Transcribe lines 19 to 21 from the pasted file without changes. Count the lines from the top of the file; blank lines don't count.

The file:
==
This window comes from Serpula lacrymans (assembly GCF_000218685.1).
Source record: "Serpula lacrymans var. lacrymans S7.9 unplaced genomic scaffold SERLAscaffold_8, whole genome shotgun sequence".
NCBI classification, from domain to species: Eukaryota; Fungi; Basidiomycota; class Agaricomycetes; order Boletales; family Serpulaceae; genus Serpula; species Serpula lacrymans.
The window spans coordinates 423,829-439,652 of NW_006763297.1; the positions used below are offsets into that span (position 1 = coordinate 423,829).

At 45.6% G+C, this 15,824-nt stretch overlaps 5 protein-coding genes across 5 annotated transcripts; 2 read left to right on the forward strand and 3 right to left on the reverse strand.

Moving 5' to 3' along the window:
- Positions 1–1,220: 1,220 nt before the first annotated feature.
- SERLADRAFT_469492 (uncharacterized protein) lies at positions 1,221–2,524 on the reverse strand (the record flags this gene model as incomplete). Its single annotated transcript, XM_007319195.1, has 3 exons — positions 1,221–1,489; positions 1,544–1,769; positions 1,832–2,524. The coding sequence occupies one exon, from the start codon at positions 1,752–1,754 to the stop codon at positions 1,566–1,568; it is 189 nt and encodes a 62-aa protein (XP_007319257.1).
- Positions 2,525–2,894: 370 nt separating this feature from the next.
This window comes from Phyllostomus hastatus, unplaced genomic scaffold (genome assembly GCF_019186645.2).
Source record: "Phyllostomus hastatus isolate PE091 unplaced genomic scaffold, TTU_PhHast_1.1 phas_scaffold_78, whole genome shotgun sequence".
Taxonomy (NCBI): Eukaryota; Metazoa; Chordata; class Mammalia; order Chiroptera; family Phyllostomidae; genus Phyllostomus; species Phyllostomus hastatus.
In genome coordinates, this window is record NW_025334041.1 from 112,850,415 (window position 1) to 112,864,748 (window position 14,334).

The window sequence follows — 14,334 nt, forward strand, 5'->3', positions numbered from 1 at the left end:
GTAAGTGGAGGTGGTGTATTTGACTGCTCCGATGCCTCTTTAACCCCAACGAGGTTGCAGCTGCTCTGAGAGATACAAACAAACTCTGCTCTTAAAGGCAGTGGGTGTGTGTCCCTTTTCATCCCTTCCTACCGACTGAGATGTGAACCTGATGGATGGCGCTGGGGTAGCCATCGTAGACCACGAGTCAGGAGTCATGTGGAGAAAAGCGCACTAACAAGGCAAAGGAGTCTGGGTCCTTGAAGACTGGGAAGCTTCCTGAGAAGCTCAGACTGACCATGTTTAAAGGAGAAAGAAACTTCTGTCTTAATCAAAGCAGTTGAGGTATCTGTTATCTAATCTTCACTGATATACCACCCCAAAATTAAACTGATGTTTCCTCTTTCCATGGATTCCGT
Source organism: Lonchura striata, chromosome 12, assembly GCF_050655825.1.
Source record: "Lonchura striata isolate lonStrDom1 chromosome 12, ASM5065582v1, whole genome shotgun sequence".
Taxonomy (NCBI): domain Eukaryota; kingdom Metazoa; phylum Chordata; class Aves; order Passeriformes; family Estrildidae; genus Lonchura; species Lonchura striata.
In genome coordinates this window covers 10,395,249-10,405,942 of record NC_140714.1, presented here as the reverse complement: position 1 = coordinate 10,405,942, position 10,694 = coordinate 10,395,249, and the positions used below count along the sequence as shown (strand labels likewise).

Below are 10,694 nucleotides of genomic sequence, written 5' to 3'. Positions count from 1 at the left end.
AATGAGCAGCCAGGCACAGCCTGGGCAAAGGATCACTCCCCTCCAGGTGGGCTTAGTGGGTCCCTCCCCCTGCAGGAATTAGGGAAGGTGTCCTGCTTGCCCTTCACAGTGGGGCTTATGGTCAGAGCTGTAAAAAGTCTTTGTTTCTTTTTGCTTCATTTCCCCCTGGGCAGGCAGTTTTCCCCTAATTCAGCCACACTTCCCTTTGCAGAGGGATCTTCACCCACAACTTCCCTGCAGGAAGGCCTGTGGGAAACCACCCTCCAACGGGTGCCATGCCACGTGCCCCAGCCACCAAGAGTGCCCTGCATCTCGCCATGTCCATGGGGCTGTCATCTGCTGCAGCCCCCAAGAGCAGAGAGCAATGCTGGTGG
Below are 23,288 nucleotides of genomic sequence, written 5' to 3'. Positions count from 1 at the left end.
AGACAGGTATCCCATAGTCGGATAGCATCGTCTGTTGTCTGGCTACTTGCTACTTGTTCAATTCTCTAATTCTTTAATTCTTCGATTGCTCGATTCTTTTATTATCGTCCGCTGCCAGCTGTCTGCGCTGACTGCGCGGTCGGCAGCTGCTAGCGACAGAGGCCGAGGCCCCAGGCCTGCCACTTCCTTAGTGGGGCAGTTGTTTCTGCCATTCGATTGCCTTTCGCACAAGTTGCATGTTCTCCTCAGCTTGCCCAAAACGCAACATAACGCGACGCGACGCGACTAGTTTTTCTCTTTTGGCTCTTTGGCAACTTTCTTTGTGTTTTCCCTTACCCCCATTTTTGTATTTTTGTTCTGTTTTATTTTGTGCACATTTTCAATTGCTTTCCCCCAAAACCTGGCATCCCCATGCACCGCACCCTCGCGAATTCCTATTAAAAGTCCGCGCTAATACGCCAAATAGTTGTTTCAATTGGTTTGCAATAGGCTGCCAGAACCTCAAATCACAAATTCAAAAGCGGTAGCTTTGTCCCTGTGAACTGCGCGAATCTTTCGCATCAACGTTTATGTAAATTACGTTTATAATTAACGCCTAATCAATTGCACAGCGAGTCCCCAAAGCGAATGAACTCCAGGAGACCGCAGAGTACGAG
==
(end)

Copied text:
In genome coordinates this window covers 10,395,249-10,405,942 of record NC_140714.1, presented here as the reverse complement: position 1 = coordinate 10,405,942, position 10,694 = coordinate 10,395,249, and the positions used below count along the sequence as shown (strand labels likewise).

Below are 10,694 nucleotides of genomic sequence, written 5' to 3'. Positions count from 1 at the left end.
AATGAGCAGCCAGGCACAGCCTGGGCAAAGGATCACTCCCCTCCAGGTGGGCTTAGTGGGTCCCTCCCCCTGCAGGAATTAGGGAAGGTGTCCTGCTTGCCCTTCACAGTGGGGCTTATGGTCAGAGCTGTAAAAAGTCTTTGTTTCTTTTTGCTTCATTTCCCCCTGGGCAGGCAGTTTTCCCCTAATTCAGCCACACTTCCCTTTGCAGAGGGATCTTCACCCACAACTTCCCTGCAGGAAGGCCTGTGGGAAACCACCCTCCAACGGGTGCCATGCCACGTGCCCCAGCCACCAAGAGTGCCCTGCATCTCGCCATGTCCATGGGGCTGTCATCTGCTGCAGCCCCCAAGAGCAGAGAGCAATGCTGGTGG